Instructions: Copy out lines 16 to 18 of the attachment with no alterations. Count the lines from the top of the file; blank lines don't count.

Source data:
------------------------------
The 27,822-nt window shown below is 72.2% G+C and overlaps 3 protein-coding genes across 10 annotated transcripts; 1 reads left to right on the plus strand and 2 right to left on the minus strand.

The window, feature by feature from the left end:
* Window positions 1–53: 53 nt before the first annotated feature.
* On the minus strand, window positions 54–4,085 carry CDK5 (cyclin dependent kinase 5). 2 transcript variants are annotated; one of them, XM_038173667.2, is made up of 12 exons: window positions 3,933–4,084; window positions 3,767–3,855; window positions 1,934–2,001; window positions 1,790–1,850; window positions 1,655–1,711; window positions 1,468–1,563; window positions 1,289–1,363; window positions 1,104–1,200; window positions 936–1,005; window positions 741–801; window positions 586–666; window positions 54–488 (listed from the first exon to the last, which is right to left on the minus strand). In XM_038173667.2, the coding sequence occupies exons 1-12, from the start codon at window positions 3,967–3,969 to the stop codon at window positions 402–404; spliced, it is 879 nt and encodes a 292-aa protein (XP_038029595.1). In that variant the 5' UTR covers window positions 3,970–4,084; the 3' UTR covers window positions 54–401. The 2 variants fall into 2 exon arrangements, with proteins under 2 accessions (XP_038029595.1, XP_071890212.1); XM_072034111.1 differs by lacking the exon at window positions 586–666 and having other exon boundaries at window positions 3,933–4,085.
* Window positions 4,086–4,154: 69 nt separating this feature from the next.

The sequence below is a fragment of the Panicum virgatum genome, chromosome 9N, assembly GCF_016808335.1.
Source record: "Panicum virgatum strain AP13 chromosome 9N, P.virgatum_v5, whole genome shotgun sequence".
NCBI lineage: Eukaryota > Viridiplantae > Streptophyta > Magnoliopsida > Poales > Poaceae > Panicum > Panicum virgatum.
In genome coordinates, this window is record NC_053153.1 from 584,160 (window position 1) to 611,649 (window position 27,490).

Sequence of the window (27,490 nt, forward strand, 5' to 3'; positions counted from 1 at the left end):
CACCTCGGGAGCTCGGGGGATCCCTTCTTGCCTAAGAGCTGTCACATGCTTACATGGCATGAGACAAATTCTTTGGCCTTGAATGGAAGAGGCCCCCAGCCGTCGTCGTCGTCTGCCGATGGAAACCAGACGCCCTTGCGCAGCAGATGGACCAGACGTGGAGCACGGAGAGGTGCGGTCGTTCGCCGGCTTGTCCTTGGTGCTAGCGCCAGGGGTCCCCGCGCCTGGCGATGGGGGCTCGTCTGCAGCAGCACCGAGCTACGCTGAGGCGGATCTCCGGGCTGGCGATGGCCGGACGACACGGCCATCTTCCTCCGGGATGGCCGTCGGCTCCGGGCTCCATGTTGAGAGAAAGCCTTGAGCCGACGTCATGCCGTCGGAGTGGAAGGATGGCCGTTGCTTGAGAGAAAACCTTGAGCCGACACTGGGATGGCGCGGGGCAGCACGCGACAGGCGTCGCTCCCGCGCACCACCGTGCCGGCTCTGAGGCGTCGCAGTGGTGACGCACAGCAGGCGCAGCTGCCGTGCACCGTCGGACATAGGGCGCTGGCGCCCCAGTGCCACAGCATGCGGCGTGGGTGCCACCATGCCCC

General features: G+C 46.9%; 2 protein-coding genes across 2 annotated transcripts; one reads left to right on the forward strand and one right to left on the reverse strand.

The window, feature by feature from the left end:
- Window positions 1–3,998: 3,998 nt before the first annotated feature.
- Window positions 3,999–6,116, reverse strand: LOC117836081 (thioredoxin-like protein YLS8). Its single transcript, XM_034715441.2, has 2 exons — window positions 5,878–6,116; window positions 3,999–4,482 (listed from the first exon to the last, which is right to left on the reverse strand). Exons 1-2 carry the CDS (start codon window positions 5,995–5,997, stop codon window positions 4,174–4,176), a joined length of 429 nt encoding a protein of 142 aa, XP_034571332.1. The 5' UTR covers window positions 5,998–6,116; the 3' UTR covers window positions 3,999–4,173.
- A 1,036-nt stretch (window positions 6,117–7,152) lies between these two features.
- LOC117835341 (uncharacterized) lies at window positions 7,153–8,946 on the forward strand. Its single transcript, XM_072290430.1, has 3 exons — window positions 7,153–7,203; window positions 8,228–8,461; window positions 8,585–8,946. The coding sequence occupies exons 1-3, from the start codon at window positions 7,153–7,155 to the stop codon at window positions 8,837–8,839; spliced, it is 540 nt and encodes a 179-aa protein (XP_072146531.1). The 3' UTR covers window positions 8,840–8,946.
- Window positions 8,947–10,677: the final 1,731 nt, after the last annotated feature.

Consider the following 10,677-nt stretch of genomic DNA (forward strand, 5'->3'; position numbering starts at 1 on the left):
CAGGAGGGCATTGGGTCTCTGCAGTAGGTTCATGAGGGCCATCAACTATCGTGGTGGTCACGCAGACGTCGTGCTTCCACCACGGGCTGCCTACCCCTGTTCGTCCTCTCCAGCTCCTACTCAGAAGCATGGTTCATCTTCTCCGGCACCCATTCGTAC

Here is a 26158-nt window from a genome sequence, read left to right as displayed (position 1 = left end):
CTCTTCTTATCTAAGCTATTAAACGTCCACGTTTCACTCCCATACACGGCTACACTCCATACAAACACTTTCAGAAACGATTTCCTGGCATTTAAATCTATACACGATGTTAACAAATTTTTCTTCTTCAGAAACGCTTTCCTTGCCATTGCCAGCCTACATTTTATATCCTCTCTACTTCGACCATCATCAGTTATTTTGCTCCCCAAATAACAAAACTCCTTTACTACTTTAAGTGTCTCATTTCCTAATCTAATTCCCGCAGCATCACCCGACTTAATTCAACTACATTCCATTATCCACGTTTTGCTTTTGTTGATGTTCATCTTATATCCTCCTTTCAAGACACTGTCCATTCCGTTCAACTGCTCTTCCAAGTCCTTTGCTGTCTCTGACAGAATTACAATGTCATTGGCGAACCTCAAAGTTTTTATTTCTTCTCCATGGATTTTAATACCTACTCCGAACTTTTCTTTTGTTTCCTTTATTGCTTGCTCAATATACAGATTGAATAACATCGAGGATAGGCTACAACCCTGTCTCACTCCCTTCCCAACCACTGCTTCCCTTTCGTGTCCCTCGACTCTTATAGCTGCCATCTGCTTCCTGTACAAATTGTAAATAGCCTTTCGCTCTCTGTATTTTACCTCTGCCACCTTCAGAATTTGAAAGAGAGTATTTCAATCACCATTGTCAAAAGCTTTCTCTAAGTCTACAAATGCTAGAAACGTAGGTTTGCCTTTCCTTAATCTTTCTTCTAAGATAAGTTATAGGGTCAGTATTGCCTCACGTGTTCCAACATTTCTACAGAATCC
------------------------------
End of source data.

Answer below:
- A 1,036-nt stretch (window positions 6,117–7,152) lies between these two features.
- LOC117835341 (uncharacterized) lies at window positions 7,153–8,946 on the forward strand. Its single transcript, XM_072290430.1, has 3 exons — window positions 7,153–7,203; window positions 8,228–8,461; window positions 8,585–8,946. The coding sequence occupies exons 1-3, from the start codon at window positions 7,153–7,155 to the stop codon at window positions 8,837–8,839; spliced, it is 540 nt and encodes a 179-aa protein (XP_072146531.1). The 3' UTR covers window positions 8,840–8,946.
- Window positions 8,947–10,677: the final 1,731 nt, after the last annotated feature.